- The employment implications of COVID-19 are widespread.
- The availability of paid leave in certain circumstances is unclear.
- Up to date and reliable information needs to underpin employment decisions.
The very size and nature of a workplace makes it an area of high risk for the spread of COVID-19, with the additional feature that it is subject to a high degree of control by the employer. It is hardly surprising, therefore, that employers around the world have been called upon to play a leading role in containing COVID–19 (World Health Organisation ‘Getting your workplace ready for COVID-19’).
The unprecedented disruption arising from COVID-19 has created enormous uncertainty for employers and employees. Unfortunately, there is no legislative ‘playbook’ for many of the issues that have arisen, and reasonable minds differ on what the appropriate response should look like and the legal consequences that may follow.
Against the backdrop of a rapidly changing environment, this article explores some of the key issues for employers and employees in their role trying to contain the virus.
Work Health and Safety
One area of agreement, and the starting point for most workplace decisions on this topic, is the need to ensure workers’ health and safety (‘WHS’).
WHS laws require a person conducting the business or undertaking to eliminate or reduce a risk to workers so far as is reasonably practicable. This includes providing and maintaining a workplace that is without risk to health and safety.
Of course, workers also have duties to take reasonable care for their own health and safety, and the safety of others, and to comply with reasonable instructions and policies relating to WHS.
The range of control measures implemented to address the risk of COVID-19 vary. As a minimum, all workplaces are expected to have basic hygiene advice and facilities. There is also the obligation to provide any information that is necessary to protect persons from risk arising from work. There are a range of resources now available that assist employers, including material by the World Health Organisation, a comprehensive a publication produced by WorkSafe Victoria providing comprehensive guidance on ‘Preparing for a Pandemic‘, and the establishment of specialised COVID-19 websites by Safework NSW, Safework Australia and Comcare with links to a range of other resources.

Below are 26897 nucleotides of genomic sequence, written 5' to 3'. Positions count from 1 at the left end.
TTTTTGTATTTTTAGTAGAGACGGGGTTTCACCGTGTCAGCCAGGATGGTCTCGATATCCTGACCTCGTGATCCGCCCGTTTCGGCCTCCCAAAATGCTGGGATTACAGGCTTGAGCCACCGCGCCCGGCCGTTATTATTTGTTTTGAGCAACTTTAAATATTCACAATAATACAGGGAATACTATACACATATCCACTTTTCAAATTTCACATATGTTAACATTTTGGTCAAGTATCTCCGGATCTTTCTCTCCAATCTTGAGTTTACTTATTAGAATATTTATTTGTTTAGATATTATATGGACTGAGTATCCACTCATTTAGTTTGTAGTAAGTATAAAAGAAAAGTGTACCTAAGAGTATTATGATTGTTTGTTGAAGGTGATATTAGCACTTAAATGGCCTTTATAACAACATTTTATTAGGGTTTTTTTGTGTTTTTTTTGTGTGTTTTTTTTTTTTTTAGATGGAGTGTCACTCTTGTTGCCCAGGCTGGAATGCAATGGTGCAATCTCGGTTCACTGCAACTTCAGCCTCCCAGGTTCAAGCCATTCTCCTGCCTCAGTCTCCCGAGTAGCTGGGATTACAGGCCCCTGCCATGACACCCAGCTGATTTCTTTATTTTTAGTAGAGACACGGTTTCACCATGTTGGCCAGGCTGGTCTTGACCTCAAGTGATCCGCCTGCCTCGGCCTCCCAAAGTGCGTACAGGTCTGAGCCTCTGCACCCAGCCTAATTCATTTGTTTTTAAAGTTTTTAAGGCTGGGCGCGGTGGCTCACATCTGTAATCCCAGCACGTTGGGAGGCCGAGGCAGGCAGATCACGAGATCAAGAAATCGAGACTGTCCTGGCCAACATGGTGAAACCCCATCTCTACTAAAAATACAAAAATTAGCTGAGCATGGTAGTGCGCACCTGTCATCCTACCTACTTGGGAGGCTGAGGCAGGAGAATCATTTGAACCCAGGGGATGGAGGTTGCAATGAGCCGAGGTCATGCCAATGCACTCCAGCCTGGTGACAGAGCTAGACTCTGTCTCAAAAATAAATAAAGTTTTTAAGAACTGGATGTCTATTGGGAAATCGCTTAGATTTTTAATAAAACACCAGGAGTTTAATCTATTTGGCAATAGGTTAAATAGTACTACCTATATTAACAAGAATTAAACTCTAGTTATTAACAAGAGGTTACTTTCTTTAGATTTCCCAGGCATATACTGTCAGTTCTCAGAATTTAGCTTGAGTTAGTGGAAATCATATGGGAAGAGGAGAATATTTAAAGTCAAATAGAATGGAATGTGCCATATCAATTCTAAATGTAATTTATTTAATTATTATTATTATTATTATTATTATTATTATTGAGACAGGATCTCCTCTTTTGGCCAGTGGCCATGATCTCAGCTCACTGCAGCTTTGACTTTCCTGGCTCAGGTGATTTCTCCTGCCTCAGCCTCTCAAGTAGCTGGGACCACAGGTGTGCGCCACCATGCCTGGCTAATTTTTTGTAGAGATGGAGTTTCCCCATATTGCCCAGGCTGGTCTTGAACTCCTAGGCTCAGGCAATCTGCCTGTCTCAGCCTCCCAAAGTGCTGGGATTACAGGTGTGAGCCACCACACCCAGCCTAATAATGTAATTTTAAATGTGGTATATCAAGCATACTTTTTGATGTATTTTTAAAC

Increasingly, and underpinned by WHS duties, widespread isolation measures are being implemented that prevent employees from attending the workplace, and require employees to work from home where possible. Such instructions are plainly reasonable and lawful. A range of other employer instructions may be appropriate, including confirmation of the need for self-isolation in accordance with the Federal Government Department of Health guidance.
However, as scenarios evolve, the lines of what is a reasonable and lawful instruction become blurred. For example, in normal circumstances, an employer has little influence or control over the travel plans of employees outside of work, but at the very least, it is likely to be reasonable to expect employees to abide by the travel advisories of the Australian government (smarttraveller.gov.au). There may also be scenarios where employees, with a genuine concern for their welfare, wish to stay at home despite the workplace being open.
Then there is the vexed issue about how to deal with the necessary absences from work.
The Fair Work Act 2009 (Cth) (‘FW Act’) contains a number of provisions relating to the taking of paid and unpaid leave. The language used in the FW Act is generic, and hence seemingly extensive, as to the circumstances under which employers could deal with employee absences from work. Unfortunately, COVID-19 asks more questions than the FW Act can answer.
For example, if an employee is not fit for work because he or she has contracted COVID-19, or a family member or member of the employee’s household falls ill and requires care or support because of COVID-19, the employee can access paid personal/carer’s leave. However, what happens when that runs out? Many employers are offering paid personal leave in advance, though this is not an option that sits comfortably with the provisions of the FW Act. There is greater flexibility to allow annual leave to be taken in advance, though agreement is typically required.